what it is like, a phrase often used in philosophy of mind for discussing phenomenal character or QUALIA. Such uses include “What it is like to taste a lemon is more like tasting a lime than tasting chocolate” and “A person blind from birth does not know what it is like to see red.” Perhaps one of the most famous uses of the phrase is due to Thomas Nagel’s essay “What Is It Like to Be a Bat?” the titular question of which served to launch Nagel’s criticisms of the completeness of physical, objective science. See PHYSICALISM; OBJECTIVITY; SUBJECTIVITY. A line of thought against physicalism hinging on what it is like, similar to Nagel’s, was developed by Frank Jackson and others in terms of the now famous KNOWLEDGE ARGUMENT concerning conditions under which one may acquire KNOWLEDGE of what it is like to see red. Central to the knowledge argument is a THOUGHT EXPERIMENT concerning Mary, a hypothetical super-neuroscientist who knows all of the objective physical facts about human color vision but has never herself seen red before. Many philosophers share the INTUITION that Mary does not know what it is like to see red if all she has is knowledge of physical facts and has not herself seen red. The intuition that one could not know what it is like to have certain kinds of EXPERIENCE (e.g., tasting wine or pineapple) without first undergoing an experience of such a kind was appealed to by John LOCKE and David HUME in their arguments for EMPIRICISM. See also MOLYNEUX QUESTION; MISSING SHADE OF BLUE.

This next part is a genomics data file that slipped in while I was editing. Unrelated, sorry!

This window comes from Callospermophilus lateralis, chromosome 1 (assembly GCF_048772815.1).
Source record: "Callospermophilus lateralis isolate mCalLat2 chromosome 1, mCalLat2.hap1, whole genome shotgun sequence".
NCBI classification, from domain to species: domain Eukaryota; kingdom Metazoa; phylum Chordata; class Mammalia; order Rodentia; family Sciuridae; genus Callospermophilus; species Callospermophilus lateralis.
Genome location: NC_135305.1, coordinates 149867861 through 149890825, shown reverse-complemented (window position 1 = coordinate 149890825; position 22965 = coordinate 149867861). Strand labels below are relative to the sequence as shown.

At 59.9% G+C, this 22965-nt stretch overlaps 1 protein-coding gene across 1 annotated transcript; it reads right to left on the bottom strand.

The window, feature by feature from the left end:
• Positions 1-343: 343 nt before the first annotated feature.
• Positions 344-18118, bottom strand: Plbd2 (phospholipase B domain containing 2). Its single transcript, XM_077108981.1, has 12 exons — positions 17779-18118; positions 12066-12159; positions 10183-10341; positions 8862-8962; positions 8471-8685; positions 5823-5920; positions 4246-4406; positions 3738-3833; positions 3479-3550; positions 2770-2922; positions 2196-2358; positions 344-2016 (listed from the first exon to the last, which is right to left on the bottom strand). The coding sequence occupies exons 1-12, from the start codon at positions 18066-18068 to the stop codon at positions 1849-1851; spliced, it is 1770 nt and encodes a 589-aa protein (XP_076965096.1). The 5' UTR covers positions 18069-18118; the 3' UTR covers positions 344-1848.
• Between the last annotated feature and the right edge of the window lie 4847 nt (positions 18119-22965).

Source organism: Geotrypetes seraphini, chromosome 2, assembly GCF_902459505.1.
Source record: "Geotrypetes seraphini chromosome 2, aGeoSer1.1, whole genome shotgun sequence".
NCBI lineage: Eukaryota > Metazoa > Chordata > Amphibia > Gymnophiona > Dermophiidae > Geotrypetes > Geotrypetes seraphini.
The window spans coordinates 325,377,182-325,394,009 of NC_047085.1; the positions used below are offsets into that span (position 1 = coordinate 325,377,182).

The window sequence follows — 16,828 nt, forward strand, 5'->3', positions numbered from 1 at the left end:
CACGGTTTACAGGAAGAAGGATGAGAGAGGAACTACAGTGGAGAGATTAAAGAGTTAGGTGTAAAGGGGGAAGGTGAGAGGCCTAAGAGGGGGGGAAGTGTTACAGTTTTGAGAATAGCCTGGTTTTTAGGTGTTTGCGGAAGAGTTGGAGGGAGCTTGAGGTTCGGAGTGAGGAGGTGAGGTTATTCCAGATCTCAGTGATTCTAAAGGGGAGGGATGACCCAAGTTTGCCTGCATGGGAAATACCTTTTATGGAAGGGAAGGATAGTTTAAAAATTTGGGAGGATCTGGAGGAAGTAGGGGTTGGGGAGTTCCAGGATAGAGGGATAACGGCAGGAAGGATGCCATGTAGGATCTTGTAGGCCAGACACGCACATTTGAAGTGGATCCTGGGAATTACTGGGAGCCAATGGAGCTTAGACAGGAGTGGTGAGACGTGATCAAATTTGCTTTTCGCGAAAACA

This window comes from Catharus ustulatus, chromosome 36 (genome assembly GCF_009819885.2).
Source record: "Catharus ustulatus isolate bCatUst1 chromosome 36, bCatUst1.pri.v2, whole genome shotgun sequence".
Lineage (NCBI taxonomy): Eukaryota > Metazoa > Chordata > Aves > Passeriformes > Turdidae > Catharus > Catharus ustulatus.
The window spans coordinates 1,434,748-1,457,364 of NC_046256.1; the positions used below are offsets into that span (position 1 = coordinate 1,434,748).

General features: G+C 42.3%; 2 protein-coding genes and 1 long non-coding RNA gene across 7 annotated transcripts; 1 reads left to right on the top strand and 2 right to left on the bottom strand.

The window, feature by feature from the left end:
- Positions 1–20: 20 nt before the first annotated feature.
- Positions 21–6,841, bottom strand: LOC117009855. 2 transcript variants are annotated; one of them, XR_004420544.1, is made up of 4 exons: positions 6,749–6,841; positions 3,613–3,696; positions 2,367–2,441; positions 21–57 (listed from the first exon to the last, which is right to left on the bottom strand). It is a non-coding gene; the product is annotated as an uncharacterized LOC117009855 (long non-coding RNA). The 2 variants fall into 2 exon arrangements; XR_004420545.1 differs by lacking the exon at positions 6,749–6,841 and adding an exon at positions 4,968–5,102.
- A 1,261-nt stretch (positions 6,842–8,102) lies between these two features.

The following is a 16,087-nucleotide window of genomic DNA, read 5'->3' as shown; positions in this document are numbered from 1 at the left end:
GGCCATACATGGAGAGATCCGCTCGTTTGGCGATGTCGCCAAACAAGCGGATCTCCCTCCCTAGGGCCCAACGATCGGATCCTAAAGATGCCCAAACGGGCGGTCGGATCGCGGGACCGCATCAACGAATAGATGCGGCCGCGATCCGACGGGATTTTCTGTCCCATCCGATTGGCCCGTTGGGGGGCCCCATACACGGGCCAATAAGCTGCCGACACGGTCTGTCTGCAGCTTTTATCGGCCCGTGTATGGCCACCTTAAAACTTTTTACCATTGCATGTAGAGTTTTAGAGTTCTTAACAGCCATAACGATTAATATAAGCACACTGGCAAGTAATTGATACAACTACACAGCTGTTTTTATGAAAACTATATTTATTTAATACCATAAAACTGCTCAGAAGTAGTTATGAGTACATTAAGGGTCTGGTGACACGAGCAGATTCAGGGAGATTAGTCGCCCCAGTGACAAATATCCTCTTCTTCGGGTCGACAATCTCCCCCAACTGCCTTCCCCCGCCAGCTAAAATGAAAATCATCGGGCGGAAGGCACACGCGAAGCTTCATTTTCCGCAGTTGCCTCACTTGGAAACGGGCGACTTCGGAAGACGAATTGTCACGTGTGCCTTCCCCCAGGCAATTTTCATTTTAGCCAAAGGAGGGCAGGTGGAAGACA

Wednesday, June 23, 2010
what it is like
From Key Terms in Philosophy of Mind (Continuum, 2010):